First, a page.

The PG Dip Smart Cities and Urban Analytics comprises 120 credits which can be taken full-time over 12 months. part-time over two years, or on a flexible modular basis of up to 5 years duration.
Term 1 – 60 credits to be taken
Urban Systems Theory (15 credits) - Term 1
Urban Systems Theory will provide you a comprehensive introduction to a theory and science of cities. Many different perspectives developed by urban researchers, systems theorists, complexity theorists, urban planners, geographers and transport engineers will be considered, such as spatial interactions and transport models, urban economic theories, scaling laws and the central place theory for systems of cities, growth, migration, etc., to name a few. The course will also focus on physical planning and urban policy analysis as has been developed in western countries during the last 100 years. This class runs during term one, for two hours per week. Assessment is by coursework (2,500 – 3,000 words).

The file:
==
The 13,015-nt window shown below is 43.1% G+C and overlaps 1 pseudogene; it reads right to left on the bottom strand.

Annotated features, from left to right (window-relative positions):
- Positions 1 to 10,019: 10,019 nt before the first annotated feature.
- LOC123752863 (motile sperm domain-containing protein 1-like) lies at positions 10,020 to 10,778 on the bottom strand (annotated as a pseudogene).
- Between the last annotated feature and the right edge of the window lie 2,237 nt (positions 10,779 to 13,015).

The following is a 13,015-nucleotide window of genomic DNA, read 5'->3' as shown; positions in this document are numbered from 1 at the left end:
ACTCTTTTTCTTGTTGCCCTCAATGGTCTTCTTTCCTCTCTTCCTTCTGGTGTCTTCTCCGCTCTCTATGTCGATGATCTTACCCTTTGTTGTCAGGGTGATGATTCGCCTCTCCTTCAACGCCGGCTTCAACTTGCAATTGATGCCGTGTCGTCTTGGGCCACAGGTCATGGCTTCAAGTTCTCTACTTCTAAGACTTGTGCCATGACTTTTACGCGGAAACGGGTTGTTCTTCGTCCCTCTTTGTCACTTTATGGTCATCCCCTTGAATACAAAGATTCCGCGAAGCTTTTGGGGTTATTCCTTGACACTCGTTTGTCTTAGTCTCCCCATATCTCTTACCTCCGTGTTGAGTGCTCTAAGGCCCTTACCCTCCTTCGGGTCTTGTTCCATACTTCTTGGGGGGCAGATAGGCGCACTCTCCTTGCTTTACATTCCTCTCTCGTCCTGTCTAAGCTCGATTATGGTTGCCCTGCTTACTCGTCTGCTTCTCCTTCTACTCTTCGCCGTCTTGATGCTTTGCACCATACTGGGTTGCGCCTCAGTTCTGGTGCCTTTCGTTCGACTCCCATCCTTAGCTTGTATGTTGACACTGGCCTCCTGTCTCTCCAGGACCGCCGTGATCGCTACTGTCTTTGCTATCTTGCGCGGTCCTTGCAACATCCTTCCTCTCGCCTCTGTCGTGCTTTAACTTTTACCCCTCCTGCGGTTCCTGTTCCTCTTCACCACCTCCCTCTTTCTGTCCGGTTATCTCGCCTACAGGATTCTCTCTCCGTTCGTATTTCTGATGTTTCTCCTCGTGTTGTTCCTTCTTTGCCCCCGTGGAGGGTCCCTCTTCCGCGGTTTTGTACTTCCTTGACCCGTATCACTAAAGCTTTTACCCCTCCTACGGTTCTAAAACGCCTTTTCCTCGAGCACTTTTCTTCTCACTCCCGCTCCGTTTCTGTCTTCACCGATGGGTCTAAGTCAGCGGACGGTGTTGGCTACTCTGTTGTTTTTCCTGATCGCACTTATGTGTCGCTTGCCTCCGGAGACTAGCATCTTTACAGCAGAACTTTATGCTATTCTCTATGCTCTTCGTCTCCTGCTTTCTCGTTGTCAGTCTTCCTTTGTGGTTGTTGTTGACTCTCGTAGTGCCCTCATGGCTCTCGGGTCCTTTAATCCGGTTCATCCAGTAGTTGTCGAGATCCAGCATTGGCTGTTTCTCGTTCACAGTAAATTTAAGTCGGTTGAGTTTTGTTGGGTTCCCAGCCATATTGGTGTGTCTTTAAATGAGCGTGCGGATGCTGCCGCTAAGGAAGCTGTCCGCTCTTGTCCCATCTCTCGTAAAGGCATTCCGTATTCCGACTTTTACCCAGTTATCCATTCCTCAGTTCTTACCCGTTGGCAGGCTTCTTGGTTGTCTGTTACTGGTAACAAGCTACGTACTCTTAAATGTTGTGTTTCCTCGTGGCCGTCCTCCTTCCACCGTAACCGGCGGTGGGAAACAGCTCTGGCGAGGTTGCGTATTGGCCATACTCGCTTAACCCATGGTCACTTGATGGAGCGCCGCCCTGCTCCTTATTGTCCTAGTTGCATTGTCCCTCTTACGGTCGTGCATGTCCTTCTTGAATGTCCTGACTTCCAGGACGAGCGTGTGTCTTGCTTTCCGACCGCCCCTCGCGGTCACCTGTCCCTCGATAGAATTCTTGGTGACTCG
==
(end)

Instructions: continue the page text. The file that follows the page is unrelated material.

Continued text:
The indicative reading list for this module can be viewed at Urban Systems Theory reading list.
Quantitative Methods (15 credits) - Term 1
Quantitative Methods aims to equip students with essential mathematical techniques to be able to describe quantitatively many aspects of a city. You will learn various methodologies, from traditional statistical techniques, to more novel approaches, such as complex networks. These techniques will focus on different scales and hierarchies, from the micro-level, e.g. individual interactions, to the macro-level, e.g. regional properties, taking into account both discrete and continuous variables, and using probabilistic and deterministic approaches. All these tools will be developed within the context of real world applications. This class runs during term one, for two hours per week. Assessment is by a mix of presentations and coursework.
The indicative reading list for this module can be viewed at Quantitative Methods reading list.